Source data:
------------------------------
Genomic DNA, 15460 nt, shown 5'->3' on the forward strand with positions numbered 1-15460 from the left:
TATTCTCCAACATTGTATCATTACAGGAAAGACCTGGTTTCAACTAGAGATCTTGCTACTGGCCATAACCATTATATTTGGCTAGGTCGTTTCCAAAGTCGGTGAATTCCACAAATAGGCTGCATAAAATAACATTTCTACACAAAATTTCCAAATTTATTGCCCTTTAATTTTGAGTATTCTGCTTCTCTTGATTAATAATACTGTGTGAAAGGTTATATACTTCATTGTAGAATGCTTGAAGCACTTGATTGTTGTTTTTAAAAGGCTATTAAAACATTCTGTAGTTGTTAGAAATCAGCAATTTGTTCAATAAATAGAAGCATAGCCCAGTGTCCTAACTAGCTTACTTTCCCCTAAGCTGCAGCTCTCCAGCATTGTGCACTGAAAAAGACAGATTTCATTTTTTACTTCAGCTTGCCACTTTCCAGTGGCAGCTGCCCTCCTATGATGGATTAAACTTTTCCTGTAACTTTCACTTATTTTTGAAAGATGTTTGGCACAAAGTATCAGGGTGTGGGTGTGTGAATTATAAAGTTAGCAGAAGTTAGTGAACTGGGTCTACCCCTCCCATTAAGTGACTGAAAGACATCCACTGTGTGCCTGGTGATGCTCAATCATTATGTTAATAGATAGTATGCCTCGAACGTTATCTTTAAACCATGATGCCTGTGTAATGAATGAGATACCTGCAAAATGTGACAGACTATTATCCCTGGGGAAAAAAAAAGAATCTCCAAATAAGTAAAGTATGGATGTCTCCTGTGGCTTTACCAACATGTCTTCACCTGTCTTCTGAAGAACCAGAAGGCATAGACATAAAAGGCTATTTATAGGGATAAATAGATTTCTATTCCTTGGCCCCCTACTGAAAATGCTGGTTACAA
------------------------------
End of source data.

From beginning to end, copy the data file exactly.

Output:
Genomic DNA, 15460 nt, shown 5'->3' on the forward strand with positions numbered 1-15460 from the left:
TATTCTCCAACATTGTATCATTACAGGAAAGACCTGGTTTCAACTAGAGATCTTGCTACTGGCCATAACCATTATATTTGGCTAGGTCGTTTCCAAAGTCGGTGAATTCCACAAATAGGCTGCATAAAATAACATTTCTACACAAAATTTCCAAATTTATTGCCCTTTAATTTTGAGTATTCTGCTTCTCTTGATTAATAATACTGTGTGAAAGGTTATATACTTCATTGTAGAATGCTTGAAGCACTTGATTGTTGTTTTTAAAAGGCTATTAAAACATTCTGTAGTTGTTAGAAATCAGCAATTTGTTCAATAAATAGAAGCATAGCCCAGTGTCCTAACTAGCTTACTTTCCCCTAAGCTGCAGCTCTCCAGCATTGTGCACTGAAAAAGACAGATTTCATTTTTTACTTCAGCTTGCCACTTTCCAGTGGCAGCTGCCCTCCTATGATGGATTAAACTTTTCCTGTAACTTTCACTTATTTTTGAAAGATGTTTGGCACAAAGTATCAGGGTGTGGGTGTGTGAATTATAAAGTTAGCAGAAGTTAGTGAACTGGGTCTACCCCTCCCATTAAGTGACTGAAAGACATCCACTGTGTGCCTGGTGATGCTCAATCATTATGTTAATAGATAGTATGCCTCGAACGTTATCTTTAAACCATGATGCCTGTGTAATGAATGAGATACCTGCAAAATGTGACAGACTATTATCCCTGGGGAAAAAAAAAGAATCTCCAAATAAGTAAAGTATGGATGTCTCCTGTGGCTTTACCAACATGTCTTCACCTGTCTTCTGAAGAACCAGAAGGCATAGACATAAAAGGCTATTTATAGGGATAAATAGATTTCTATTCCTTGGCCCCCTACTGAAAATGCTGGTTACAA